Indian news outlets shamed over fake video clip of UAE crown prince

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News Desk February 15, 2018
Deputy supreme commander of the UAE Armed Forces Mohamed Bin Zayed (right) and Indian Prime Minister Narendra Modi Narendra Modi. PHOTO: TWITTER/@MohamedBinZayed

A story featuring a video recently went viral in some major Indian news outlets, purportedly claiming that the crown prince of Abu Dhabi chanted a Hindu prayer greeting at an event organised by a Hindu group.

The unpleasant and seemingly unintended move is actually a carefully planned attempt by some groups, aimed at propaganda and gaining political mileage within India, Gulf News reported.

The clip was tweeted by prominent Indian channels such as Zee TV and Times Now in the build up to the Indian premier Narendra Modi's visit to the United Arab Emirates (UAE).

It claimed the Crown Prince of Abu Dhabi and Deputy Supreme Commander of the UAE Armed Forces raised the slogan of “Jai Siya Ram” (a Hindu prayerful greeting addressing the deity Ram).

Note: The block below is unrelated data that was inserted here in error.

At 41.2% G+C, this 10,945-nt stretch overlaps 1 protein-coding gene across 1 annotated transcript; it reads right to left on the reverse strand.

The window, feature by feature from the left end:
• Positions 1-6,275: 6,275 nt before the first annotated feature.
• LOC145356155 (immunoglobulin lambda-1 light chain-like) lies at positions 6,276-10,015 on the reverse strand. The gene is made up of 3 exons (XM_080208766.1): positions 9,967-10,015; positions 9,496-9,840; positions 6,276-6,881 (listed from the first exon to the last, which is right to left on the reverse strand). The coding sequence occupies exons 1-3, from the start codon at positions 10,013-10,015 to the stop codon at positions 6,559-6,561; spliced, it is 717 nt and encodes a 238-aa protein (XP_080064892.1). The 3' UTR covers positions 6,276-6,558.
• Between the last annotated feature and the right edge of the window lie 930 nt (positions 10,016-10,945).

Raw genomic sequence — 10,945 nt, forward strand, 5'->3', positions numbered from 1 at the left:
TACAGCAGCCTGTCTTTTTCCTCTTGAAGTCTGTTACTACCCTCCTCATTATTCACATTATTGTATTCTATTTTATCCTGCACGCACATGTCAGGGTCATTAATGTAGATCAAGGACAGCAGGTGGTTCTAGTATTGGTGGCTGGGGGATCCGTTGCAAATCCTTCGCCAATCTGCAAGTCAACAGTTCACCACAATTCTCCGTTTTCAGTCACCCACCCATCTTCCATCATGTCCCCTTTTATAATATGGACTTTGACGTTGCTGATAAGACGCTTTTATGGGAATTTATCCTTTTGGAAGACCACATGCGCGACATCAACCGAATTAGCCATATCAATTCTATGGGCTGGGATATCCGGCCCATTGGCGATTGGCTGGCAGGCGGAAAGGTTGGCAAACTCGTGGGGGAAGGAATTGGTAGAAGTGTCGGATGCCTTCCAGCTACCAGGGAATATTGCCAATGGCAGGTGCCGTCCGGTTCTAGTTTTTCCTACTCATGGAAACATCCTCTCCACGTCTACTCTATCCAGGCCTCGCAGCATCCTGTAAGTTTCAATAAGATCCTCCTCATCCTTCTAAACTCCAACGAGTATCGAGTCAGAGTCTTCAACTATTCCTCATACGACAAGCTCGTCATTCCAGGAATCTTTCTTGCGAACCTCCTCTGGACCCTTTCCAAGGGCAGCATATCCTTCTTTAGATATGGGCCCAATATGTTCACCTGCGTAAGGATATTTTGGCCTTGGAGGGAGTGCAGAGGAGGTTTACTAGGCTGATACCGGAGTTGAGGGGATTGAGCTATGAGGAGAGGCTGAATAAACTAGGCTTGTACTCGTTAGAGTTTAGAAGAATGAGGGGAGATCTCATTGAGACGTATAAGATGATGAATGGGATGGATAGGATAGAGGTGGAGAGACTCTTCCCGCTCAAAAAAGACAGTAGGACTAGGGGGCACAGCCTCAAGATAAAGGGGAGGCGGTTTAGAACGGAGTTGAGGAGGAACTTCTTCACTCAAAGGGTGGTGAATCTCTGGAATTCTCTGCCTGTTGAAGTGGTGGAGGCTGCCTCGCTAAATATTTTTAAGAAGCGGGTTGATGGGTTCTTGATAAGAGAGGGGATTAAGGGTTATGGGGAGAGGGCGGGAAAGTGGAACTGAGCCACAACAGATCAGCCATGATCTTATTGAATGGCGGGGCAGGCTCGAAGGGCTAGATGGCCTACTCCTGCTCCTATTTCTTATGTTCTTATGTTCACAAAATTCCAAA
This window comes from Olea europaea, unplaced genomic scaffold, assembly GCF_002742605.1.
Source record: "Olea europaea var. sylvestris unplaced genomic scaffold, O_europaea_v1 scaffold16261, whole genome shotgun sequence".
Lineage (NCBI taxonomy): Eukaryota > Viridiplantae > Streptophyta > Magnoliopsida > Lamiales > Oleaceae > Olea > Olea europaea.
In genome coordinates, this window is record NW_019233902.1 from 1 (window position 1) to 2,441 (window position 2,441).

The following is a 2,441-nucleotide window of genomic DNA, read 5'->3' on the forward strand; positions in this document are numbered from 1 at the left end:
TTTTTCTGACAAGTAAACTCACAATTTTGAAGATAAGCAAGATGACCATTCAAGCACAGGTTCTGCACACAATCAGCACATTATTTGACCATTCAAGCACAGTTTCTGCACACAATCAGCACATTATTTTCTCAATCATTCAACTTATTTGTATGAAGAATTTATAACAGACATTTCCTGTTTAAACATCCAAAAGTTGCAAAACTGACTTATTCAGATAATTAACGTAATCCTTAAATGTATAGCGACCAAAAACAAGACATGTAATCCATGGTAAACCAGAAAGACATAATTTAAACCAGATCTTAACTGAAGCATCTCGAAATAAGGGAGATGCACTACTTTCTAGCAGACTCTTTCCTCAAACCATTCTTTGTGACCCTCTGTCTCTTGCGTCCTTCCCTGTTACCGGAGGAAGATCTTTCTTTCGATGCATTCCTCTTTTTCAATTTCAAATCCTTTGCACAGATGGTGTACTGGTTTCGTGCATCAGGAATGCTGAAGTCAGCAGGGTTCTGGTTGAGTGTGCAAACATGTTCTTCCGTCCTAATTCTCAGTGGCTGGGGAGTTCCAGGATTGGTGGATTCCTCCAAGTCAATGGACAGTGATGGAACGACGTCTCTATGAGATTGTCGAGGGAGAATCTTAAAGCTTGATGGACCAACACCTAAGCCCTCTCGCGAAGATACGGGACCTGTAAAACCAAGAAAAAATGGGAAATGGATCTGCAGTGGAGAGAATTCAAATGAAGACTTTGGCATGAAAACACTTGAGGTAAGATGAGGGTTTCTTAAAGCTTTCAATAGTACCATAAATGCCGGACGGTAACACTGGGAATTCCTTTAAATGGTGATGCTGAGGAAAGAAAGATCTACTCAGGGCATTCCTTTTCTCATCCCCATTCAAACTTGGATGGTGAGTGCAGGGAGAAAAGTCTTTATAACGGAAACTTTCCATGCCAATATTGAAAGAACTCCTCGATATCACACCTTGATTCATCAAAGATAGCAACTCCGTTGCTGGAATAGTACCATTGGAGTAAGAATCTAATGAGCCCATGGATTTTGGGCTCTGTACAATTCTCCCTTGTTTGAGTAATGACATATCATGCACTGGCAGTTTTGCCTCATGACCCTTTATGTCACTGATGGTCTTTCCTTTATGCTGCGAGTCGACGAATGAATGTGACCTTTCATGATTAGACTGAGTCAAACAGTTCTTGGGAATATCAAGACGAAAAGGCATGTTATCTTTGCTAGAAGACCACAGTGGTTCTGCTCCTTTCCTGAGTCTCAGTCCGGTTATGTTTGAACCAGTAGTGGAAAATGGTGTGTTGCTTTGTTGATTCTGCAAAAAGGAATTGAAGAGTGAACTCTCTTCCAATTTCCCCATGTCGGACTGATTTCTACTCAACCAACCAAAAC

The Crown Prince, it claimed, chanted the words while addressing a Hindu spiritual ceremony led by guru Morari Bapu in Abu Dhabi in September 2016.

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However, the story is patently false as, the report said, Shaikh Zayed never attended any such event. The person shown in the video is instead a UAE-based columnist and commentator on Arab affairs, Sultan Sooud Al Qassemi.

The disturbing development is due to the Indian media going overdrive to cover Modi's visit, commenting on every single thing from the food he enjoyed to his legendary hugs to the reported warm reception he was given by his hosts.

The fact that Indian media fell prey to propaganda and false stories is alarming. The report termed such unprofessional approach of the channels an incapability to verify basic facts, something which forms the basis of responsible journalism.

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Furthermore, when traced online, the web footprints were evident it was a clear pattern; they were uploaded just ahead of Modi's arrival in UAE.

For instance, Times Now, tweeted the same video for a second time despite being alerted by Twitterati about the horrendous error.

Similar patterns were played across a number of other channels, meeting the objective of propaganda.

The disturbing pattern of a known, false and out-of-context video being purposely circulated multiple times by a specific section of Indian media was a clear indication that the aim of the exercise was to spread malicious and false propaganda through a swathe of unsuspecting news consumers.

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